Is there a risk in being loved?
No matter what relationship’s under the microscope, friendship, romance or family, to truly connect we need to become vulnerable. And vulnerability’s risky business.
Anyone who’s read my novels knows relationships are a big theme. Recently I received a review for the first novel in the Blaine Colton trilogy, that perfectly surmised the underpinning issue:
Blaine can’t stop thinking about one night of near heavenly bliss spent with his best friends Sophie and her brother Jett. More time with Sophie tops Blaine’s priorities … and yet … if he is an illegal GMO, will he ever have the right to love and be loved? [Emphasis mine]
I have a theory that self-worth and healthy connection are intimately linked. To clarify, I’m not talking so much about self-esteem, but self-worth, and Dr Christina Hibbert defines this perfectly in her blog ‘the psychologist, the mom & me’:
Self-esteem is what we think and feel and believe about ourselves. Self-worth is recognizing “I am greater than all of those things”. It is a deep knowing that I am of value, that I am loveable, necessary to this life, and of incomprehensible worth.
One of Blaine’s greatest struggles is believing he’s worthy of love, even of life. This doubt undermines him time and again, at times, tricking him into believing the world and those he cares for might be better off without him. On one hand, he has his adoptive parents telling him he’s been created with great love and care, wonderfully wrought, even before anyone knew of his existence. On the other hand, he’s confronted by the abandonment and rejection of his birth parents, who for a long time he believes dropped him like a steaming potato because of his overwhelming health challenges. (Like anything, it’s more complicated than that.) He longs to have friends, to love and be loved, but his physical imperfections and disabilities often seem an insurmountable obstacle.
What makes him valuable, lovable, in a world that glorifies perfection?
This is gritty stuff. No matter how many times Blaine’s family and friends tell him otherwise, it’s a matter he has to settle for himself. Especially when facing a reality where all he can do is ‘be’.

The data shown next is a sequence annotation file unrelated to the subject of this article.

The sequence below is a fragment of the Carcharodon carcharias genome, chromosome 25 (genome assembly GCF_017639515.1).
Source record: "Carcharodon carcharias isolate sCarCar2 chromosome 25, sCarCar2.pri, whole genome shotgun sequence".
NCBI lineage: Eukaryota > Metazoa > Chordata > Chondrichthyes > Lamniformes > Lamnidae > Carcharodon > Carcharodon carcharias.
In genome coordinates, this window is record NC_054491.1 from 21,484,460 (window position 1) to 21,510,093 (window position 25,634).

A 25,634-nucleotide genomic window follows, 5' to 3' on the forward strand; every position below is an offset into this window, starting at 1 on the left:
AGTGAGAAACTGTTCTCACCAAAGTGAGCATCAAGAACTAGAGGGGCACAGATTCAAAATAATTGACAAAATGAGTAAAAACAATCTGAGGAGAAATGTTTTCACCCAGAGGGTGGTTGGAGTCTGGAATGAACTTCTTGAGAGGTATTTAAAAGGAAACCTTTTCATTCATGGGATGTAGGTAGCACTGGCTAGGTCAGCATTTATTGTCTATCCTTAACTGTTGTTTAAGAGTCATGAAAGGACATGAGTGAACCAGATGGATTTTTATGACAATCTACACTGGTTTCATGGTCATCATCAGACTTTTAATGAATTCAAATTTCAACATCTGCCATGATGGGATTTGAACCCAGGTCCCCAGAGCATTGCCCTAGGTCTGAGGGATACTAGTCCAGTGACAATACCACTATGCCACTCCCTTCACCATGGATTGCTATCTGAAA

Although our circumstances may differ from Blaine’s, I suspect this grapple with self-worth is a struggle we all face at one time or another. When self-worth is a pivotal factor for achieving healthy, relationship-appropriate levels of intimacy, it can become a vicious cycle of yearning to let people near then hiding our flaws, or pushing them away so they can’t see how imperfect, unworthy and unlovable we really are.
Perhaps a cultural ideology that focusses so much on self-pride and feeling good about ourselves is a poor exchange for an inherent knowledge of our worth. The fact is, there are times we all mess up, make dumb choices, act out and do stuff that’s just plain unhealthy. It’s pretty hard to feel good then. And then there’s phase two: beating ourselves up because of these mistakes. But does this make us less valuable?
In our head we can tell ourselves it’s not what we do, say, earn, wear or how we look that determines our worth. It’s much harder telling our heart. It’s even harder to risk what someone else might think. Any relationship that goes beyond superficial acquaintance brings a risk of rejection and hurt. But when I think of those I do life with(every bumpy, emotionally warty, physically imperfect one of them 🙂 ) I recognise those who are willing to see beyond my many flaws and journey with me, are the ones who make it their business to remind me of my intrinsic worth.
Are relationships risky business? For sure. But with great risk can come great gain.